Dealing with the Loss of a Pet

By , SparkPeople Blogger
A few days ago I received a phone call from a friend who was crying and quite despondent. When I asked her what was wrong, in between sobs, she said her beloved golden retriever had passed away that morning . Having gone through this same journey with our golden retriever Belle in 2004 this news brought back a flood of emotions.  The news of Missy's passing reopened wounds that I had been able to suppress over the past seven years.

Our sweet Belle was diagnosed with cancer in November 2003. It seemed to have come out of nowhere. One day she just quit eating and within days started losing weight. We had noticed her activity was not like it was, but she was ten years old so she no longer had the vim and vigor of a puppy. We were shocked to hear the diagnosis. Never in my wildest dreams would I have ever thought dogs got cancer. She lived another three months before we had to make the toughest decision in our lives and that was to put her quietly out of her suffering. Let me tell you it was the most difficult part of the whole journey, but our vet was the best. She allowed us to stay with our beloved Belle until she took her final breath. To go home with just a collar and leash was devastating. In fact it was just a few months ago that I was finally able to let go of her collar and leash and surprisingly it still had her smell emanating from the purple 'necklace' she wore for years.

For those of you who are pet lovers and have ever lost a pet you understand the emotional toll this can have on your life. Losing a pet can be just as emotionally crippling to one's life as losing a family member or friend. Belle gave us unconditional love. We used to say that if anyone came to rob our home, Belle would be more than eager to help, but first they had to play her favorite game of toss and fetch. She loved life and she taught me how to love life.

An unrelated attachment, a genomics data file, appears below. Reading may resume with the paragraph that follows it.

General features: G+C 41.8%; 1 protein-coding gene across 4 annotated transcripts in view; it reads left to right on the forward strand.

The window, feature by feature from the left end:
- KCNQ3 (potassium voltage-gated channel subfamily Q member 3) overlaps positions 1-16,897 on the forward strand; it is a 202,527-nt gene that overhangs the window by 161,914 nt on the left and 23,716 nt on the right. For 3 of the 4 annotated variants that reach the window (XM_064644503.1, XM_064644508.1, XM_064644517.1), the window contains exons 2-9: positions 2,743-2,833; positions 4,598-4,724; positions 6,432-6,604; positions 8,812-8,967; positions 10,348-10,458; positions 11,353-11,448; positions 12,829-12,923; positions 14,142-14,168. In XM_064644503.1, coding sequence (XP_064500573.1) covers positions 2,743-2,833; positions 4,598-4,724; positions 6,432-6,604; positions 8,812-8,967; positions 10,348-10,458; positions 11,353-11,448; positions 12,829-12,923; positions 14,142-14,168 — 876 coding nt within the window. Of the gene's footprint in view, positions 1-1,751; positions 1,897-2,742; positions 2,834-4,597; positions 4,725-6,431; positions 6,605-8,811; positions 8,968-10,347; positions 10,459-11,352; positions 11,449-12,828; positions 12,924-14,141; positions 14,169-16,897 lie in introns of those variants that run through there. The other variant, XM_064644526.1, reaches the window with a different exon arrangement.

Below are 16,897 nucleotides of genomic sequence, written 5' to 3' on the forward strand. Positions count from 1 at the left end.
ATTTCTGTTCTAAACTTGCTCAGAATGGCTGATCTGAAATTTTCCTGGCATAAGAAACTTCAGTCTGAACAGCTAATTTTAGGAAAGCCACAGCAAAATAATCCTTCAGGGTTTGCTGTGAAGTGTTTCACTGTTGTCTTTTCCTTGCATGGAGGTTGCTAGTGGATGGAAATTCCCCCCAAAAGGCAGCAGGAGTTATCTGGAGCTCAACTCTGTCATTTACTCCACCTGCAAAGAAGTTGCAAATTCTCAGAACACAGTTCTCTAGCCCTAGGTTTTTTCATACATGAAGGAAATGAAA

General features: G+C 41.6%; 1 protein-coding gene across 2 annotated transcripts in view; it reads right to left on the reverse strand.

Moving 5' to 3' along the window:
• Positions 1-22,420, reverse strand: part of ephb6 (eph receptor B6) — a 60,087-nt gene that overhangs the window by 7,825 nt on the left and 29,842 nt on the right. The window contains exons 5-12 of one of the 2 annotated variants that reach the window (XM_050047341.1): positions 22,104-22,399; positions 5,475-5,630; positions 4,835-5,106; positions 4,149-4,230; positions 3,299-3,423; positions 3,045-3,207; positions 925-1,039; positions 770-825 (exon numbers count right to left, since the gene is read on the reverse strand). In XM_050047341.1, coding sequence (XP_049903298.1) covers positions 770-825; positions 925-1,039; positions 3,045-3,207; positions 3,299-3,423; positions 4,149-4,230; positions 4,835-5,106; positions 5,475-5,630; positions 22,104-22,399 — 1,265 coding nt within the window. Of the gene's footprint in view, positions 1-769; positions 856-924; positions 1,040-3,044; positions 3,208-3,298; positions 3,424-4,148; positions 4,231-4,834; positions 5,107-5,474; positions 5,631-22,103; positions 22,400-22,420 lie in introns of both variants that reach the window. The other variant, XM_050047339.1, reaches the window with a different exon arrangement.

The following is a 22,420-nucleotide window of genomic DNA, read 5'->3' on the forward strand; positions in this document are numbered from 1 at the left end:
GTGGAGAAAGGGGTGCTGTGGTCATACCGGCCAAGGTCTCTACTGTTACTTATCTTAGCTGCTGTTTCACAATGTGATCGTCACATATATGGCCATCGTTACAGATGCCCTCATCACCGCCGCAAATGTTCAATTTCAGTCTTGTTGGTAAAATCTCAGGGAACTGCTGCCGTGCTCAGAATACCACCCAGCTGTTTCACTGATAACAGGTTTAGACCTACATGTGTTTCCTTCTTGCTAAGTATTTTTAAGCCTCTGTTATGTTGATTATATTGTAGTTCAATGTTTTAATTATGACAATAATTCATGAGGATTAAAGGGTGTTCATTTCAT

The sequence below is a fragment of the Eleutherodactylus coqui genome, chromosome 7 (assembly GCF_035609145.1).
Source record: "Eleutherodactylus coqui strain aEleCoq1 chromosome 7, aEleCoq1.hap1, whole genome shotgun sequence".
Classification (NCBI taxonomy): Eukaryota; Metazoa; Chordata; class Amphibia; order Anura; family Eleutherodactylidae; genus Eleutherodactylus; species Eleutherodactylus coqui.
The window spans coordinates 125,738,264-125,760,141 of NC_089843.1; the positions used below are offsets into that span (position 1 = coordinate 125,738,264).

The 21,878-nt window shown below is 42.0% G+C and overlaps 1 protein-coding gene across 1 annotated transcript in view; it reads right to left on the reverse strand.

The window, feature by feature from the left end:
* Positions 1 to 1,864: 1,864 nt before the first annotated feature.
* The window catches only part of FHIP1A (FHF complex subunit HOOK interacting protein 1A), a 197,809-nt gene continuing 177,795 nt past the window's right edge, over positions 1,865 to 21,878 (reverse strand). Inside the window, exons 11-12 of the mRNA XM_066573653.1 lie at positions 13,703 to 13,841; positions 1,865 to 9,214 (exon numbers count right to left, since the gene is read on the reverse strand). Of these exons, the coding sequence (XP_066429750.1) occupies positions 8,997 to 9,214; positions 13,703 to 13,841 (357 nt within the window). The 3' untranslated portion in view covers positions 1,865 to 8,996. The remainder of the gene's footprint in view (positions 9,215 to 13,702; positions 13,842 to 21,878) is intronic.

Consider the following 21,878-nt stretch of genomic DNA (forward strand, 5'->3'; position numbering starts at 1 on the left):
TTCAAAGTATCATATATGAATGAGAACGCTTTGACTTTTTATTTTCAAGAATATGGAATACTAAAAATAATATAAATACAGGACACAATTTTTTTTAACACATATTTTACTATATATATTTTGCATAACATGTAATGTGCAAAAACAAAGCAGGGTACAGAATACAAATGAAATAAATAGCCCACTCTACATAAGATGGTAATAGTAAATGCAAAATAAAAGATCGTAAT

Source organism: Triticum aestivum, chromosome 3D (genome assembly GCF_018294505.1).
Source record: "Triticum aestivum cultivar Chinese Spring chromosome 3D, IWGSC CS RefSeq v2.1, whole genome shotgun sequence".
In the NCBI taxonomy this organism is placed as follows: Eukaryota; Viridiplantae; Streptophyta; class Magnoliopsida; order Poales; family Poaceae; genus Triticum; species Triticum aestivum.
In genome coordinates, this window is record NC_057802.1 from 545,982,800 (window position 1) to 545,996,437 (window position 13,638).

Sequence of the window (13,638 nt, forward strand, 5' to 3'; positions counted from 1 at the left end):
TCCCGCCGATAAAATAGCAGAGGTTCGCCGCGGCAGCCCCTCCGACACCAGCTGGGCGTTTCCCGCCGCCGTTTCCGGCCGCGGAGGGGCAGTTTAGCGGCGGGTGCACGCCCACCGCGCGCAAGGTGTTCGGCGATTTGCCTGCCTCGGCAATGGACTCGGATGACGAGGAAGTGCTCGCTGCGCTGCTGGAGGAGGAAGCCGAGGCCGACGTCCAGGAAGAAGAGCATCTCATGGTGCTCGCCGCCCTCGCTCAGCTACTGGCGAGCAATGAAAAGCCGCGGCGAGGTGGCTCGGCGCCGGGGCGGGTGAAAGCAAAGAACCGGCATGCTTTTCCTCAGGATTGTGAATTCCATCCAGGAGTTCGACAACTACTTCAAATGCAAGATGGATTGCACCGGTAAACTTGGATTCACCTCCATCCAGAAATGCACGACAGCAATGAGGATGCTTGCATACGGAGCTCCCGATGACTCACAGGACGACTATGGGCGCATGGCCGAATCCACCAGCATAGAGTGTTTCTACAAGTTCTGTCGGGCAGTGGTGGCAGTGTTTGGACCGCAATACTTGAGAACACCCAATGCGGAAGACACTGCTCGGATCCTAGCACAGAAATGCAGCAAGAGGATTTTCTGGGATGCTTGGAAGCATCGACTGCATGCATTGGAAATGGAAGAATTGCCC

And for those who say, "she was just a dog" I beg to differ. Belle was more than a dog. She was friend and a companion but most importantly she was a member of our family for over ten years. No one would ever think twice to say to someone who lost a loved one, "oh he was just your Dad" or "she was just your sister."

Grieving is a part of the process. For some it comes gradually over time and for others it can be quite intense, but we should never feel ashamed or guilty for the emotions we are feeling. It's OK to feel sad, angry, even depressed, especially when the death comes suddenly.

There is no time limit on going through these emotions either. I remember our first Christmas after Belle passed away. It had been ten months since she died and we were putting up the tree when I came across an ornament with Belle's photo on it when she was a puppy. The emotions surfaced and yes, tears were shed. I quietly found a special place on the tree to hang her ornament and to this day we still put that ornament on the tree as a reminder to us that she was and will remain in our hearts forever.

For those of you who are walking through the journey, know that you are never alone. Sharing your stories of your beloved pet won't make the pain go away, but don't let anyone ever tell you to get over it. Allow yourself to cry, if need be, and know that while time heals some of the sadness, you will always have the memories of your pet to hold close to your heart.

Have you ever lost a pet? Did you receive sympathy from your family and friends?